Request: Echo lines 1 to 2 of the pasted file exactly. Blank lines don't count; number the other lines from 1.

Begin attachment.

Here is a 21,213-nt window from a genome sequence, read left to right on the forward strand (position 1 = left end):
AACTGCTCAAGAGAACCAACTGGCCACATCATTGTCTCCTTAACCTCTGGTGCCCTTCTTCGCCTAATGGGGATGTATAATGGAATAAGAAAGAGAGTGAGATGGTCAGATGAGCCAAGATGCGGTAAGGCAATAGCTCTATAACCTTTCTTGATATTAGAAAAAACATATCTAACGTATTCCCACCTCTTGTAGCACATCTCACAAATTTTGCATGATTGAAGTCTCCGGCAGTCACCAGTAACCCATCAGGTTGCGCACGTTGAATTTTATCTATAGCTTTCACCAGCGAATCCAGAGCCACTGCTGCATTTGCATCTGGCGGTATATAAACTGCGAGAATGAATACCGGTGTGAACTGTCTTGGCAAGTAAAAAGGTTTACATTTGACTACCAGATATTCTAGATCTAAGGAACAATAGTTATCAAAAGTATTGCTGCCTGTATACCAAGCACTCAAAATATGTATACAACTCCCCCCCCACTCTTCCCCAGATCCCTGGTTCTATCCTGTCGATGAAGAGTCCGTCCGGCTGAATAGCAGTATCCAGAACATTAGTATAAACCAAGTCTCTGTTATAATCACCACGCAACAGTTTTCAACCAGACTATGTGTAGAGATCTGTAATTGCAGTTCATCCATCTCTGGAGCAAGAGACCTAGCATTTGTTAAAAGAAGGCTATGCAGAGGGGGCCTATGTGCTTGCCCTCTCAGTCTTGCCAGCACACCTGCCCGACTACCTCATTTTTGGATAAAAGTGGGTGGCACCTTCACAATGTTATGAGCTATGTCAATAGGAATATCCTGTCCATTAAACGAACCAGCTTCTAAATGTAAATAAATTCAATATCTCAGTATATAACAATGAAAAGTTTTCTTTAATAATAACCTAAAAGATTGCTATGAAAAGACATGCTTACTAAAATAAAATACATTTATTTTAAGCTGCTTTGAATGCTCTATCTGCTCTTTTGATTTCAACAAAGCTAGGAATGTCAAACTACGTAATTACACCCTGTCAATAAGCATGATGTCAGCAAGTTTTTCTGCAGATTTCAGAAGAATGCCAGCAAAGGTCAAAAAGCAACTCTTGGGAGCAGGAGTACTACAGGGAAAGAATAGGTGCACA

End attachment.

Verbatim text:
Here is a 21,213-nt window from a genome sequence, read left to right on the forward strand (position 1 = left end):
AACTGCTCAAGAGAACCAACTGGCCACATCATTGTCTCCTTAACCTCTGGTGCCCTTCTTCGCCTAATGGGGATGTATAATGGAATAAGAAAGAGAGTGAGATGGTCAGATGAGCCAAGATGCGGTAAGGCAATAGCTCTATAACCTTTCTTGATATTAGAAAAAACATATCTAACGTATTCCCACCTCTTGTAGCACATCTCACAAATTTTGCATGATTGAAGTCTCCGGCAGTCACCAGTAACCCATCAGGTTGCGCACGTTGAATTTTATCTATAGCTTTCACCAGCGAATCCAGAGCCACTGCTGCATTTGCATCTGGCGGTATATAAACTGCGAGAATGAATACCGGTGTGAACTGTCTTGGCAAGTAAAAAGGTTTACATTTGACTACCAGATATTCTAGATCTAAGGAACAATAGTTATCAAAAGTATTGCTGCCTGTATACCAAGCACTCAAAATATGTATACAACTCCCCCCCCACTCTTCCCCAGATCCCTGGTTCTATCCTGTCGATGAAGAGTCCGTCCGGCTGAATAGCAGTATCCAGAACATTAGTATAAACCAAGTCTCTGTTATAATCACCACGCAACAGTTTTCAACCAGACTATGTGTAGAGATCTGTAATTGCAGTTCATCCATCTCTGGAGCAAGAGACCTAGCATTTGTTAAAAGAAGGCTATGCAGAGGGGGCCTATGTGCTTGCCCTCTCAGTCTTGCCAGCACACCTGCCCGACTACCTCATTTTTGGATAAAAGTGGGTGGCACCTTCACAATGTTATGAGCTATGTCAATAGGAATATCCTGTCCATTAAACGAACCAGCTTCTAAATGTAAATAAATTCAATATCTCAGTATATAACAATGAAAAGTTTTCTTTAATAATAACCTAAAAGATTGCTATGAAAAGACATGCTTACTAAAATAAAATACATTTATTTTAAGCTGCTTTGAATGCTCTATCTGCTCTTTTGATTTCAACAAAGCTAGGAATGTCAAACTACGTAATTACACCCTGTCAATAAGCATGATGTCAGCAAGTTTTTCTGCAGATTTCAGAAGAATGCCAGCAAAGGTCAAAAAGCAACTCTTGGGAGCAGGAGTACTACAGGGAAAGAATAGGTGCACA